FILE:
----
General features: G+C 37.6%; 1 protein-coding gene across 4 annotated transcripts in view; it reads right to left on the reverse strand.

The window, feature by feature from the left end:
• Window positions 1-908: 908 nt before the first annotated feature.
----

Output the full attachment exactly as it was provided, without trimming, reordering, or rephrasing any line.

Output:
General features: G+C 37.6%; 1 protein-coding gene across 4 annotated transcripts in view; it reads right to left on the reverse strand.

The window, feature by feature from the left end:
• Window positions 1-908: 908 nt before the first annotated feature.